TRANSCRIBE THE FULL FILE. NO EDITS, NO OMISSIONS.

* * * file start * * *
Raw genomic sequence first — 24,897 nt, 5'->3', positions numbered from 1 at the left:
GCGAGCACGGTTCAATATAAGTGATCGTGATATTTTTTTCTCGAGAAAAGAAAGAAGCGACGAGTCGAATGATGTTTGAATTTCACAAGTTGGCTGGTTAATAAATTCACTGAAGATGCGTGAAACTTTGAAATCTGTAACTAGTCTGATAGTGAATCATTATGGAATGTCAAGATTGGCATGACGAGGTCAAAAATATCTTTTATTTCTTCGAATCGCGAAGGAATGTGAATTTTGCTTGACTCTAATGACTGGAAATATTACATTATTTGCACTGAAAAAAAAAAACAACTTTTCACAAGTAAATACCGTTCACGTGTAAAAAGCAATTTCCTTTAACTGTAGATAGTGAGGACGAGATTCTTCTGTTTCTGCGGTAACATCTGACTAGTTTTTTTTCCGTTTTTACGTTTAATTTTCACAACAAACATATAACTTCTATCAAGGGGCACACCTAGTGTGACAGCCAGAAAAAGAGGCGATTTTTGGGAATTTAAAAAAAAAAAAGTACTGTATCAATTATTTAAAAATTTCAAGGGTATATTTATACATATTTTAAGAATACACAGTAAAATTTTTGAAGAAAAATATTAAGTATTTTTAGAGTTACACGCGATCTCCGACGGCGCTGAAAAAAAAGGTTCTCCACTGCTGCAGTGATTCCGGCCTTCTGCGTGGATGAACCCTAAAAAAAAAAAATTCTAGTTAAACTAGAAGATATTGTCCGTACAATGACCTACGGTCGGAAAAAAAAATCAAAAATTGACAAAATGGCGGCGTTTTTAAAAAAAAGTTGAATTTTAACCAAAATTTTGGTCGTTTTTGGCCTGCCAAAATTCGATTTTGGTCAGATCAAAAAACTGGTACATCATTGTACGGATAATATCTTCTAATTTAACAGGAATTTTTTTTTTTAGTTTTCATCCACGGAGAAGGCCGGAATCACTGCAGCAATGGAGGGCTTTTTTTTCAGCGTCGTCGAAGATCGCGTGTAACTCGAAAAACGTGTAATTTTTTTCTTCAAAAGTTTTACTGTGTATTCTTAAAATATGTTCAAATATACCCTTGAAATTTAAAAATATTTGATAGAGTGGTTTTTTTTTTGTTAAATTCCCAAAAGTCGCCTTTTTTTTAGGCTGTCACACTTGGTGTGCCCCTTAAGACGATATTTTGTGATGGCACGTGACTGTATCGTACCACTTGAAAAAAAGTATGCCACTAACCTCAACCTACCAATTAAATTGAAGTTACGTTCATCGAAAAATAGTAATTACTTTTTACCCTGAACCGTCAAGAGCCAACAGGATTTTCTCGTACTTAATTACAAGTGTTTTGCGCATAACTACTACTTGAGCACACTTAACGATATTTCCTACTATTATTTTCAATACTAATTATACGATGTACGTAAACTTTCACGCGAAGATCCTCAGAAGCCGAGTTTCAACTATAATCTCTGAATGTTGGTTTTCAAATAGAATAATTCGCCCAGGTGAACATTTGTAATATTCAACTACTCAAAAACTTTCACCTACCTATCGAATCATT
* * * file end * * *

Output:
Raw genomic sequence first — 24,897 nt, 5'->3', positions numbered from 1 at the left:
GCGAGCACGGTTCAATATAAGTGATCGTGATATTTTTTTCTCGAGAAAAGAAAGAAGCGACGAGTCGAATGATGTTTGAATTTCACAAGTTGGCTGGTTAATAAATTCACTGAAGATGCGTGAAACTTTGAAATCTGTAACTAGTCTGATAGTGAATCATTATGGAATGTCAAGATTGGCATGACGAGGTCAAAAATATCTTTTATTTCTTCGAATCGCGAAGGAATGTGAATTTTGCTTGACTCTAATGACTGGAAATATTACATTATTTGCACTGAAAAAAAAAAACAACTTTTCACAAGTAAATACCGTTCACGTGTAAAAAGCAATTTCCTTTAACTGTAGATAGTGAGGACGAGATTCTTCTGTTTCTGCGGTAACATCTGACTAGTTTTTTTTCCGTTTTTACGTTTAATTTTCACAACAAACATATAACTTCTATCAAGGGGCACACCTAGTGTGACAGCCAGAAAAAGAGGCGATTTTTGGGAATTTAAAAAAAAAAAAGTACTGTATCAATTATTTAAAAATTTCAAGGGTATATTTATACATATTTTAAGAATACACAGTAAAATTTTTGAAGAAAAATATTAAGTATTTTTAGAGTTACACGCGATCTCCGACGGCGCTGAAAAAAAAGGTTCTCCACTGCTGCAGTGATTCCGGCCTTCTGCGTGGATGAACCCTAAAAAAAAAAAATTCTAGTTAAACTAGAAGATATTGTCCGTACAATGACCTACGGTCGGAAAAAAAAATCAAAAATTGACAAAATGGCGGCGTTTTTAAAAAAAAGTTGAATTTTAACCAAAATTTTGGTCGTTTTTGGCCTGCCAAAATTCGATTTTGGTCAGATCAAAAAACTGGTACATCATTGTACGGATAATATCTTCTAATTTAACAGGAATTTTTTTTTTTAGTTTTCATCCACGGAGAAGGCCGGAATCACTGCAGCAATGGAGGGCTTTTTTTTCAGCGTCGTCGAAGATCGCGTGTAACTCGAAAAACGTGTAATTTTTTTCTTCAAAAGTTTTACTGTGTATTCTTAAAATATGTTCAAATATACCCTTGAAATTTAAAAATATTTGATAGAGTGGTTTTTTTTTTGTTAAATTCCCAAAAGTCGCCTTTTTTTTAGGCTGTCACACTTGGTGTGCCCCTTAAGACGATATTTTGTGATGGCACGTGACTGTATCGTACCACTTGAAAAAAAGTATGCCACTAACCTCAACCTACCAATTAAATTGAAGTTACGTTCATCGAAAAATAGTAATTACTTTTTACCCTGAACCGTCAAGAGCCAACAGGATTTTCTCGTACTTAATTACAAGTGTTTTGCGCATAACTACTACTTGAGCACACTTAACGATATTTCCTACTATTATTTTCAATACTAATTATACGATGTACGTAAACTTTCACGCGAAGATCCTCAGAAGCCGAGTTTCAACTATAATCTCTGAATGTTGGTTTTCAAATAGAATAATTCGCCCAGGTGAACATTTGTAATATTCAACTACTCAAAAACTTTCACCTACCTATCGAATCATT